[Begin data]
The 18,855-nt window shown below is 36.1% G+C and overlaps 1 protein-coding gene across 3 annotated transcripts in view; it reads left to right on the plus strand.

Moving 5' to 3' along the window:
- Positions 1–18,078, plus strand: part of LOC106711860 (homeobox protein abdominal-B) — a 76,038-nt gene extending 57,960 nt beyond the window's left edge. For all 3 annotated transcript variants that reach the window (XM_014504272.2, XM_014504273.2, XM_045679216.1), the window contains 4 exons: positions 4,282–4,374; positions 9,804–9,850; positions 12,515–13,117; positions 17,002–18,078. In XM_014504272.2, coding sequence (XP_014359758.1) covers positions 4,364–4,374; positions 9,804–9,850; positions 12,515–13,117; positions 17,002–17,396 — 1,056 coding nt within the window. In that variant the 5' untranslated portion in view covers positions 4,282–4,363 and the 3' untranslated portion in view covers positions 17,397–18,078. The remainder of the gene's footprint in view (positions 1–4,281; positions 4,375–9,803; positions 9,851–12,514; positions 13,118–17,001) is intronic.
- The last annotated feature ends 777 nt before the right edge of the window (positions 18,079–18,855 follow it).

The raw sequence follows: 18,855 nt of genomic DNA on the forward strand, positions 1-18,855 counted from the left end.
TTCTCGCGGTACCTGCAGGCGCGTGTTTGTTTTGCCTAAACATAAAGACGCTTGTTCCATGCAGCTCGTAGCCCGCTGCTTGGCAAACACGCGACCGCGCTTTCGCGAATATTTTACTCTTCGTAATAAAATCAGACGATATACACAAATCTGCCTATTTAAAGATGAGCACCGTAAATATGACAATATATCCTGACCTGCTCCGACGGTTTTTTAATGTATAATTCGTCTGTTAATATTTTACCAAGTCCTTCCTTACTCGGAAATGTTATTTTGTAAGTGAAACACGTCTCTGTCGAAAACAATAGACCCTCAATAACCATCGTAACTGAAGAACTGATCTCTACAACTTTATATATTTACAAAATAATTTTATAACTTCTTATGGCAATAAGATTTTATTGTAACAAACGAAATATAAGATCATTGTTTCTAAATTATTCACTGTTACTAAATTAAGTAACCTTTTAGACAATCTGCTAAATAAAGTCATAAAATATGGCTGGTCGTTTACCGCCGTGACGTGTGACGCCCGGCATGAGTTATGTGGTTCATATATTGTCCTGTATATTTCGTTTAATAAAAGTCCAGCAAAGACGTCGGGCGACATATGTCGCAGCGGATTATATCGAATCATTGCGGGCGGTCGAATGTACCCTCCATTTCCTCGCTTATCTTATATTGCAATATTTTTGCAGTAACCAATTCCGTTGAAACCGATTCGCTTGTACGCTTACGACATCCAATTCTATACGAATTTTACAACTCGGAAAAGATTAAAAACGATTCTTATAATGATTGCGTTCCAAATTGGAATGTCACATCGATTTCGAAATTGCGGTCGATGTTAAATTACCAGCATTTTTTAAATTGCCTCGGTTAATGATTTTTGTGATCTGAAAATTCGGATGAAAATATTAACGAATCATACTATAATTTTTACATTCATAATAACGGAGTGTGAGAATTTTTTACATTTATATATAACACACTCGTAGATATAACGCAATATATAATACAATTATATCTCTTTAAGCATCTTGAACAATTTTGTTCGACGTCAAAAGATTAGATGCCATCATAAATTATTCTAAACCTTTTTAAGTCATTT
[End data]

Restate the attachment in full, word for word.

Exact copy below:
The 18,855-nt window shown below is 36.1% G+C and overlaps 1 protein-coding gene across 3 annotated transcripts in view; it reads left to right on the plus strand.

Moving 5' to 3' along the window:
- Positions 1–18,078, plus strand: part of LOC106711860 (homeobox protein abdominal-B) — a 76,038-nt gene extending 57,960 nt beyond the window's left edge. For all 3 annotated transcript variants that reach the window (XM_014504272.2, XM_014504273.2, XM_045679216.1), the window contains 4 exons: positions 4,282–4,374; positions 9,804–9,850; positions 12,515–13,117; positions 17,002–18,078. In XM_014504272.2, coding sequence (XP_014359758.1) covers positions 4,364–4,374; positions 9,804–9,850; positions 12,515–13,117; positions 17,002–17,396 — 1,056 coding nt within the window. In that variant the 5' untranslated portion in view covers positions 4,282–4,363 and the 3' untranslated portion in view covers positions 17,397–18,078. The remainder of the gene's footprint in view (positions 1–4,281; positions 4,375–9,803; positions 9,851–12,514; positions 13,118–17,001) is intronic.
- The last annotated feature ends 777 nt before the right edge of the window (positions 18,079–18,855 follow it).

The raw sequence follows: 18,855 nt of genomic DNA on the forward strand, positions 1-18,855 counted from the left end.
TTCTCGCGGTACCTGCAGGCGCGTGTTTGTTTTGCCTAAACATAAAGACGCTTGTTCCATGCAGCTCGTAGCCCGCTGCTTGGCAAACACGCGACCGCGCTTTCGCGAATATTTTACTCTTCGTAATAAAATCAGACGATATACACAAATCTGCCTATTTAAAGATGAGCACCGTAAATATGACAATATATCCTGACCTGCTCCGACGGTTTTTTAATGTATAATTCGTCTGTTAATATTTTACCAAGTCCTTCCTTACTCGGAAATGTTATTTTGTAAGTGAAACACGTCTCTGTCGAAAACAATAGACCCTCAATAACCATCGTAACTGAAGAACTGATCTCTACAACTTTATATATTTACAAAATAATTTTATAACTTCTTATGGCAATAAGATTTTATTGTAACAAACGAAATATAAGATCATTGTTTCTAAATTATTCACTGTTACTAAATTAAGTAACCTTTTAGACAATCTGCTAAATAAAGTCATAAAATATGGCTGGTCGTTTACCGCCGTGACGTGTGACGCCCGGCATGAGTTATGTGGTTCATATATTGTCCTGTATATTTCGTTTAATAAAAGTCCAGCAAAGACGTCGGGCGACATATGTCGCAGCGGATTATATCGAATCATTGCGGGCGGTCGAATGTACCCTCCATTTCCTCGCTTATCTTATATTGCAATATTTTTGCAGTAACCAATTCCGTTGAAACCGATTCGCTTGTACGCTTACGACATCCAATTCTATACGAATTTTACAACTCGGAAAAGATTAAAAACGATTCTTATAATGATTGCGTTCCAAATTGGAATGTCACATCGATTTCGAAATTGCGGTCGATGTTAAATTACCAGCATTTTTTAAATTGCCTCGGTTAATGATTTTTGTGATCTGAAAATTCGGATGAAAATATTAACGAATCATACTATAATTTTTACATTCATAATAACGGAGTGTGAGAATTTTTTACATTTATATATAACACACTCGTAGATATAACGCAATATATAATACAATTATATCTCTTTAAGCATCTTGAACAATTTTGTTCGACGTCAAAAGATTAGATGCCATCATAAATTATTCTAAACCTTTTTAAGTCATTT